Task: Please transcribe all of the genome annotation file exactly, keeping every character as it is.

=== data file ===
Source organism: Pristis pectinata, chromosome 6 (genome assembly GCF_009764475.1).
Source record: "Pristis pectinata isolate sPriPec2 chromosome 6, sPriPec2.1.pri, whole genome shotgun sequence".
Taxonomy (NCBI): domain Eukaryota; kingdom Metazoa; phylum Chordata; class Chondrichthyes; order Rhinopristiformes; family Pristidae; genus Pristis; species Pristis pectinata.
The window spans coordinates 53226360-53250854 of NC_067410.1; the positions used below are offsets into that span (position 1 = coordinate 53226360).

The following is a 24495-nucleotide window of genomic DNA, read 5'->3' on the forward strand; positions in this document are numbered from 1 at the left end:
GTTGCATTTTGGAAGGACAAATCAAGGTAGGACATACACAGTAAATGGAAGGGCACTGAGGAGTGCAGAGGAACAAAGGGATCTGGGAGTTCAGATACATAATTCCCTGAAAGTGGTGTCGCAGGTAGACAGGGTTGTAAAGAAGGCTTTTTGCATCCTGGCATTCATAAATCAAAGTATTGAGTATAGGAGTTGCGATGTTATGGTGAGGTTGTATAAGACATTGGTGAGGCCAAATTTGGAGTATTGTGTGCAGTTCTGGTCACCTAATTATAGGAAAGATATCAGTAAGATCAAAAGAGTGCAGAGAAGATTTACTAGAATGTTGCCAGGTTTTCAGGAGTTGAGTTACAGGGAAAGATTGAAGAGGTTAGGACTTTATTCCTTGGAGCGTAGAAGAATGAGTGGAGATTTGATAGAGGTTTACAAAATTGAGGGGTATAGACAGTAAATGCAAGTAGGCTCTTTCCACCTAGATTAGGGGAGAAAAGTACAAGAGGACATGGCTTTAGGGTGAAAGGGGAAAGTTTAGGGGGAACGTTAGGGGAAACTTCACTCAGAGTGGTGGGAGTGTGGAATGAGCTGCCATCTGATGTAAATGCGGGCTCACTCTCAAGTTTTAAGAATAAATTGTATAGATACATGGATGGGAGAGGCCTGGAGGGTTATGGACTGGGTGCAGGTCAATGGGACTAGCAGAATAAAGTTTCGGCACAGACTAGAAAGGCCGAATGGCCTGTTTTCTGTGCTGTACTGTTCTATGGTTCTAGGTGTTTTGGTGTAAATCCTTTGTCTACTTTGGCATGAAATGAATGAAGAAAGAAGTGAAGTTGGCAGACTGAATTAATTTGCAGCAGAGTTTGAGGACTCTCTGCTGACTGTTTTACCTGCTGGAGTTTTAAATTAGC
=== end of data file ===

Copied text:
Source organism: Pristis pectinata, chromosome 6 (genome assembly GCF_009764475.1).
Source record: "Pristis pectinata isolate sPriPec2 chromosome 6, sPriPec2.1.pri, whole genome shotgun sequence".
Taxonomy (NCBI): domain Eukaryota; kingdom Metazoa; phylum Chordata; class Chondrichthyes; order Rhinopristiformes; family Pristidae; genus Pristis; species Pristis pectinata.
The window spans coordinates 53226360-53250854 of NC_067410.1; the positions used below are offsets into that span (position 1 = coordinate 53226360).

The following is a 24495-nucleotide window of genomic DNA, read 5'->3' on the forward strand; positions in this document are numbered from 1 at the left end:
GTTGCATTTTGGAAGGACAAATCAAGGTAGGACATACACAGTAAATGGAAGGGCACTGAGGAGTGCAGAGGAACAAAGGGATCTGGGAGTTCAGATACATAATTCCCTGAAAGTGGTGTCGCAGGTAGACAGGGTTGTAAAGAAGGCTTTTTGCATCCTGGCATTCATAAATCAAAGTATTGAGTATAGGAGTTGCGATGTTATGGTGAGGTTGTATAAGACATTGGTGAGGCCAAATTTGGAGTATTGTGTGCAGTTCTGGTCACCTAATTATAGGAAAGATATCAGTAAGATCAAAAGAGTGCAGAGAAGATTTACTAGAATGTTGCCAGGTTTTCAGGAGTTGAGTTACAGGGAAAGATTGAAGAGGTTAGGACTTTATTCCTTGGAGCGTAGAAGAATGAGTGGAGATTTGATAGAGGTTTACAAAATTGAGGGGTATAGACAGTAAATGCAAGTAGGCTCTTTCCACCTAGATTAGGGGAGAAAAGTACAAGAGGACATGGCTTTAGGGTGAAAGGGGAAAGTTTAGGGGGAACGTTAGGGGAAACTTCACTCAGAGTGGTGGGAGTGTGGAATGAGCTGCCATCTGATGTAAATGCGGGCTCACTCTCAAGTTTTAAGAATAAATTGTATAGATACATGGATGGGAGAGGCCTGGAGGGTTATGGACTGGGTGCAGGTCAATGGGACTAGCAGAATAAAGTTTCGGCACAGACTAGAAAGGCCGAATGGCCTGTTTTCTGTGCTGTACTGTTCTATGGTTCTAGGTGTTTTGGTGTAAATCCTTTGTCTACTTTGGCATGAAATGAATGAAGAAAGAAGTGAAGTTGGCAGACTGAATTAATTTGCAGCAGAGTTTGAGGACTCTCTGCTGACTGTTTTACCTGCTGGAGTTTTAAATTAGC